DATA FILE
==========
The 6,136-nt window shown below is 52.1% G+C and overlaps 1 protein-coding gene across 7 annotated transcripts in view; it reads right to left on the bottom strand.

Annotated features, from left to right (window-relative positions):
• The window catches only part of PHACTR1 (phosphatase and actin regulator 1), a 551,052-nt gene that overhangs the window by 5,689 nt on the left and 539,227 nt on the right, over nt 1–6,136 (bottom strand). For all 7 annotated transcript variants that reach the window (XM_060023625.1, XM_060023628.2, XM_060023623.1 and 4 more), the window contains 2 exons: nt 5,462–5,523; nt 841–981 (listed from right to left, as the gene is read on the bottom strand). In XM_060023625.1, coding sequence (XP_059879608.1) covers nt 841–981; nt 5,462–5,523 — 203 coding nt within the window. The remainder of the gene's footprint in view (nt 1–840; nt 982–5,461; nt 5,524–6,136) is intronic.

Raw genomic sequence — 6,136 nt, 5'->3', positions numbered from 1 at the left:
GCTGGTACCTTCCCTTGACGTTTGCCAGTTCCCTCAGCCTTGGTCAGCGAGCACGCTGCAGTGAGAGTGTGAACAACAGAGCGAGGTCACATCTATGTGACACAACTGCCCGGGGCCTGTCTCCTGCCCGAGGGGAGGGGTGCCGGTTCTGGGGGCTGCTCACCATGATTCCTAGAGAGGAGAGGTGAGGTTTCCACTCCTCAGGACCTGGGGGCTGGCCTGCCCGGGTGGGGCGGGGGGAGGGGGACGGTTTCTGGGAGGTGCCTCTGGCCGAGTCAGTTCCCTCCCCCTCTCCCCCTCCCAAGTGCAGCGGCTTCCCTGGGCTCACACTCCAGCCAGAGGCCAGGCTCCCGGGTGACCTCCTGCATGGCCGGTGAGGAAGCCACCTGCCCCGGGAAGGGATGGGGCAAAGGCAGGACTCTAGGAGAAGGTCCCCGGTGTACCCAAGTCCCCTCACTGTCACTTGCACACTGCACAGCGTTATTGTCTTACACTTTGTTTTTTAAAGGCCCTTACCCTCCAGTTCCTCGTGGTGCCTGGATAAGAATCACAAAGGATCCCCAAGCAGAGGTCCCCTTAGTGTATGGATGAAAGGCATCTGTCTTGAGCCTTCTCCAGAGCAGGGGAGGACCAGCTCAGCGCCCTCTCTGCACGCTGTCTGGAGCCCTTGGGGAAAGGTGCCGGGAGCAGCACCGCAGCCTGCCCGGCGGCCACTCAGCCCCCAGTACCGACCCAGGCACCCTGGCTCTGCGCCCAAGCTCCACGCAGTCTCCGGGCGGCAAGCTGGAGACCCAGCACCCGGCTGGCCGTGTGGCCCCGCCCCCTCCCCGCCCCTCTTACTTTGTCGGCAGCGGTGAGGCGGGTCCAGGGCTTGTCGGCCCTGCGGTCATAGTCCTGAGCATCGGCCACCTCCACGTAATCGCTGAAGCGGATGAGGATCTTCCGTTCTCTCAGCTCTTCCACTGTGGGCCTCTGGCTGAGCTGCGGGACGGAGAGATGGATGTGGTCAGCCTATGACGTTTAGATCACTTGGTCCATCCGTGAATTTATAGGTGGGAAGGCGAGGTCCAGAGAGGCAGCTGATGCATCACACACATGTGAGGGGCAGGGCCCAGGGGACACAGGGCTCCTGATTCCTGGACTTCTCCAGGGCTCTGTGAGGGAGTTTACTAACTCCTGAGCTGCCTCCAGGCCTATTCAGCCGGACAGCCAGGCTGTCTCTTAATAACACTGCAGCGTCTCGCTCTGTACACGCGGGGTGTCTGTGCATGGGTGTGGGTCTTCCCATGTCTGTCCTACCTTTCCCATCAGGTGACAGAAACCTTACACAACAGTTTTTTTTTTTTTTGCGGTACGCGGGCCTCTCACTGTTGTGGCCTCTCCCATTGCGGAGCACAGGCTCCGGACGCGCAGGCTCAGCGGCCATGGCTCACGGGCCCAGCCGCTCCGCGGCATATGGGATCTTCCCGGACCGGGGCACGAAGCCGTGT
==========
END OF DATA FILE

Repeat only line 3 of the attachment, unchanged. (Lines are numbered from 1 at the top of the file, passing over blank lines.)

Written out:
• The window catches only part of PHACTR1 (phosphatase and actin regulator 1), a 551,052-nt gene that overhangs the window by 5,689 nt on the left and 539,227 nt on the right, over nt 1–6,136 (bottom strand). For all 7 annotated transcript variants that reach the window (XM_060023625.1, XM_060023628.2, XM_060023623.1 and 4 more), the window contains 2 exons: nt 5,462–5,523; nt 841–981 (listed from right to left, as the gene is read on the bottom strand). In XM_060023625.1, coding sequence (XP_059879608.1) covers nt 841–981; nt 5,462–5,523 — 203 coding nt within the window. The remainder of the gene's footprint in view (nt 1–840; nt 982–5,461; nt 5,524–6,136) is intronic.